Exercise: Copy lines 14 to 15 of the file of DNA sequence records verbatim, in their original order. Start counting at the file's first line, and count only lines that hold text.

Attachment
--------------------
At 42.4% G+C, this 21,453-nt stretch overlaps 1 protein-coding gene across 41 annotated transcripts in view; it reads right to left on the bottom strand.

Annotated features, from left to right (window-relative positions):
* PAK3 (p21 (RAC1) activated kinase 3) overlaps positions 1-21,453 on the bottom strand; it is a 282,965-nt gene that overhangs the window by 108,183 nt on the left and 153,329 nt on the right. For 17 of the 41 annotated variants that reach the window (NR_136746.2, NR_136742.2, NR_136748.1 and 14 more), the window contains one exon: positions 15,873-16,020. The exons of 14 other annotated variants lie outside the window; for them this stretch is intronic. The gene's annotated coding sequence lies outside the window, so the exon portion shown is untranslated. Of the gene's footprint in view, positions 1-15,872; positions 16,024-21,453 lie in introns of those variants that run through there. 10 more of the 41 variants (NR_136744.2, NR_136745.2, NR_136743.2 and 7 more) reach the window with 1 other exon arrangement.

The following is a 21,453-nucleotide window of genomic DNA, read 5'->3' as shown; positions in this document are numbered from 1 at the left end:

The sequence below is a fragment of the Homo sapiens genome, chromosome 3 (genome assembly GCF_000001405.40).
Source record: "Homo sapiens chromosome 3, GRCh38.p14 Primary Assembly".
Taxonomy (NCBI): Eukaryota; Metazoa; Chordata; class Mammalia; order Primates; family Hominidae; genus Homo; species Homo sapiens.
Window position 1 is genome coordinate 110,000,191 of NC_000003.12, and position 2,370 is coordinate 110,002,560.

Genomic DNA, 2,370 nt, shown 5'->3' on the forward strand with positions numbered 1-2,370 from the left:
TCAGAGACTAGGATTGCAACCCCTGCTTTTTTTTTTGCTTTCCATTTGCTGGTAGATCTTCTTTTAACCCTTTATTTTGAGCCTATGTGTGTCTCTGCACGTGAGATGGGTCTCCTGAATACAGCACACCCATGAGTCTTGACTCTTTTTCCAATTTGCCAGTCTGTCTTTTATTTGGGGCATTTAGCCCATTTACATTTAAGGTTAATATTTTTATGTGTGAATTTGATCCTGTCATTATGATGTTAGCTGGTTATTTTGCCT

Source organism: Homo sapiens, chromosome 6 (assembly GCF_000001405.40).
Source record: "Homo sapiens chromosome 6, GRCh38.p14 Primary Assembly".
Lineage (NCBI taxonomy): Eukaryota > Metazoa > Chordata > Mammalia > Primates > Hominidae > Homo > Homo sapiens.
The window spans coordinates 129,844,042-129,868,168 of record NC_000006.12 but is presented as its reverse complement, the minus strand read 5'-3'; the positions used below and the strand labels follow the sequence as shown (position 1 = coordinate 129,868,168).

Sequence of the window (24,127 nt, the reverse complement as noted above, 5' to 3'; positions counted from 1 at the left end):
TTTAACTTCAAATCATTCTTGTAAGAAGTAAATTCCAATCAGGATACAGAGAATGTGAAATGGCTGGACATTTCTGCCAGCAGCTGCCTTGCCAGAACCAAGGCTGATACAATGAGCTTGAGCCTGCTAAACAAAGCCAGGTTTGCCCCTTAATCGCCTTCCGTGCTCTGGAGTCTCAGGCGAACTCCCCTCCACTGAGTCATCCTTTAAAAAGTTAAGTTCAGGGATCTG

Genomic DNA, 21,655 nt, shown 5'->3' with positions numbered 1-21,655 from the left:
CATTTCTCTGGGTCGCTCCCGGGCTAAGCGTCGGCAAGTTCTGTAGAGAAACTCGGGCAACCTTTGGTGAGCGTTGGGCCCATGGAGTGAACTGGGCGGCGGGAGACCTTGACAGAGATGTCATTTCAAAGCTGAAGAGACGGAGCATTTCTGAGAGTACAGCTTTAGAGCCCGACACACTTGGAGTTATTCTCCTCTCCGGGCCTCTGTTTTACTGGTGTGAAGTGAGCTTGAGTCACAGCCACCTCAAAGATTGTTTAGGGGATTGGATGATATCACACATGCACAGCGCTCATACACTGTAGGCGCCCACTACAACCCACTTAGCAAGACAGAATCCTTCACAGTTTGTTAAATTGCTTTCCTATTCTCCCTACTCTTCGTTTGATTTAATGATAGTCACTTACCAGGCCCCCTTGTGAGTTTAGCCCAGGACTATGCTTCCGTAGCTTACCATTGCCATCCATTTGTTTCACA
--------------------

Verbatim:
The window spans coordinates 129,844,042-129,868,168 of record NC_000006.12 but is presented as its reverse complement, the minus strand read 5'-3'; the positions used below and the strand labels follow the sequence as shown (position 1 = coordinate 129,868,168).

Sequence of the window (24,127 nt, the reverse complement as noted above, 5' to 3'; positions counted from 1 at the left end):